I often see the words “customer experience” or “customer-centric” used in marketing messages as companies look to meet increasingly high consumer expectations. That’s not a surprise as today’s technologies and data-driven approaches have enabled brands to provide more personalized experiences across the customer journey—and consumers have taken notice. According to a new Arm Treasure Data and Forbes Insights study, “Proving the Value of CX,” nearly three in four consumers (74 percent) are either somewhat or very likely to buy from a company based solely on their experience, regardless of product or price. This shows the incredible importance placed on the customer experience (CX), but what does CX really mean and how can companies better deliver it to their consumers?
Defining the Customer Experience
While every company wants to be more customer-centric, the term CX can mean many different things to many people. The study found that 45 percent of CX leaders define CX as “the customer’s aggregate perception of your company based on all their interactions with your brand, product or service.” Essentially, that speaks to the customer journey from initial interest to purchase to customer service and everything in between—a critical process to building loyal and repeat buyers. In fact, 65 percent of consumers say a consistently positive experience through their entire interaction would make them a long-term customer of the brand.
Placing CX at the Forefront
However, it’s not easy building an effective CX strategy into an existing business. According to the report, one out of four CX executives say not having the right people involved is a constraint that prevents their team from implementing a streamlined CX approach. To be successful, businesses should look at CX as the whole business, not just part of it. Reorganizing around CX requires reimagining a company’s processes and taking a data-driven approach that breaks down silos across the organization. In fact, the companies that are excelling in personalization and individual customer preferences are those that can understand and draw insights from their individual-level customer data.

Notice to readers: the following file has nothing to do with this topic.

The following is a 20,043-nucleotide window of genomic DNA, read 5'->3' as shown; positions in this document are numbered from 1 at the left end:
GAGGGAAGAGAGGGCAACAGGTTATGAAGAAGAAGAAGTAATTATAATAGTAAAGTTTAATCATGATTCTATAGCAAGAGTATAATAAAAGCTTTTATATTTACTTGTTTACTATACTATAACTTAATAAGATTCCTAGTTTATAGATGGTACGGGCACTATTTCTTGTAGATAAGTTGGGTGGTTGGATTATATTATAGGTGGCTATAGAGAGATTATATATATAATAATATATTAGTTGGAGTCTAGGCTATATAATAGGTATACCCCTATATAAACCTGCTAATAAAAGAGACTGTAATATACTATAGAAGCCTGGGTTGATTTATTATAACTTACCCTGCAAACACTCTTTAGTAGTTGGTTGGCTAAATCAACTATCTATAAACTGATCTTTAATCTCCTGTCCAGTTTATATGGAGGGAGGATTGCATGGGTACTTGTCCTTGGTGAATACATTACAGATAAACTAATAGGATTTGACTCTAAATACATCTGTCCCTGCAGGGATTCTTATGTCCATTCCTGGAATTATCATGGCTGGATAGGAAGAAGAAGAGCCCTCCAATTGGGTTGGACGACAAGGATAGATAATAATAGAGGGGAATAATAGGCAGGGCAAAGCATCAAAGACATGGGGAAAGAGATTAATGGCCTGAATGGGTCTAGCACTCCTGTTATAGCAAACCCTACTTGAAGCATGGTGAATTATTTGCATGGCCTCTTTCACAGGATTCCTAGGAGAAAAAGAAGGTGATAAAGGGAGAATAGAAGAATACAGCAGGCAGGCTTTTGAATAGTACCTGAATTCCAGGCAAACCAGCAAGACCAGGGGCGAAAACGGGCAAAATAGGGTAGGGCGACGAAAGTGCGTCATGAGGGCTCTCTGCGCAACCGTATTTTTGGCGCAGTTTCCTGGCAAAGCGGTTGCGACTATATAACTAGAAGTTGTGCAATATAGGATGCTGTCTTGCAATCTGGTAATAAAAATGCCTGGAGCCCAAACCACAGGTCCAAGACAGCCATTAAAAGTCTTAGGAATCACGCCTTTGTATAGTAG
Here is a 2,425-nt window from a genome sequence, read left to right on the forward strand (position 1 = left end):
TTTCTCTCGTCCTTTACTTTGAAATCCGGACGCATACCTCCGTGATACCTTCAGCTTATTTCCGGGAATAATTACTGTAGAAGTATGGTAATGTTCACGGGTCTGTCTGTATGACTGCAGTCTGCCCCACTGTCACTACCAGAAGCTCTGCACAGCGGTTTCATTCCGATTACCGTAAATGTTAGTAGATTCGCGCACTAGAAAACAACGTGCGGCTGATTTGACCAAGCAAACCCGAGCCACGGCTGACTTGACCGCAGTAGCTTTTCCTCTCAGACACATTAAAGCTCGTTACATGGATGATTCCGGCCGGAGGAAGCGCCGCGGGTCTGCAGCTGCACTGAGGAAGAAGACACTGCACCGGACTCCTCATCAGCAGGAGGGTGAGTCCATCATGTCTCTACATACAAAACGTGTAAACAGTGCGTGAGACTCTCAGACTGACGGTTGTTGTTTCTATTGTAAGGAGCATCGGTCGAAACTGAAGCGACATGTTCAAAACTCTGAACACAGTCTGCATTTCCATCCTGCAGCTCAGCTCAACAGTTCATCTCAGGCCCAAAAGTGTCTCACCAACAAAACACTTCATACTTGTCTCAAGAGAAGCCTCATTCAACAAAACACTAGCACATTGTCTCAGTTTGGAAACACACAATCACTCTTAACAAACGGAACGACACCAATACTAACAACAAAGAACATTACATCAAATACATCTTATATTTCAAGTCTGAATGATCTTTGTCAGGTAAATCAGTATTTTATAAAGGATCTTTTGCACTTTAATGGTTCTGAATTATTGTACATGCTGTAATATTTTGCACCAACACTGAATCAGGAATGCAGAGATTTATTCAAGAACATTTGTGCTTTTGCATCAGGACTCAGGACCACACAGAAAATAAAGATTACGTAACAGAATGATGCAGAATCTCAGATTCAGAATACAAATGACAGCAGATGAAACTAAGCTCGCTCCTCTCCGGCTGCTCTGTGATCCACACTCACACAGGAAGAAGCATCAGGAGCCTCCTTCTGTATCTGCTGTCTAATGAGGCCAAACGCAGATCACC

Harnessing Data for Better CX
The CX and customer journey are heavily reliant on data from start to finish. It starts with obtaining a holistic view of all the customers’ interactions with the brand across both digital and in-store. While this can often be challenging as touchpoints are spread out across multiple systems—such as POS, CRM, social, customer service, and more—leveraging a customer data platform (CDP) can help securely unify all of the data to provide a single source of truth. Data can then help to define which features will encourage said customers to stay loyal. Finally, data is essential to assessing the potential lifetime value of a customer. Predictive modeling that compares usage patterns of new customers with longer tenured ones can help project which are the most valuable.
Creating a cycle of data-driven improvement is what differentiates the most successful companies from their peers. To create that cycle, having the right tech stack is a minimum investment that directly enables the talent, skill sets, and customer-centric mindset. This is well worth the investment as 83 percent of executives surveyed said they faced moderate to severe revenue and market share risks due to unimproved CX. Not to mention that 56 percent of companies now look to data that captures the interactions of the most engaged customers to evaluate which customer segments to nurture. Ultimately, the urgency to implement such plans to drive better CX cannot be ignored and taking control of your data should be at the forefront of your approach.
To download a copy of the complete report, visit here.
The Forbes Insights and Arm Treasure Data report is the result of two surveys.
The CX executives survey includes the views of more than 200 global CX executives. Executives held marketing, sales, CX, product, and IT titles, and represented a variety of industries. All executives came from organizations with over $150 million USD in annual revenue, with almost half from large enterprises (revenue over $1 billion USD).
The consumer survey includes more than 1,000 consumers globally, spread across all age groups (18+ years old) and income brackets. In addition, they represent a variety of purchasing categories including automotive, appliances, consumer technology, media and entertainment, retail and e-commerce goods, and financial services.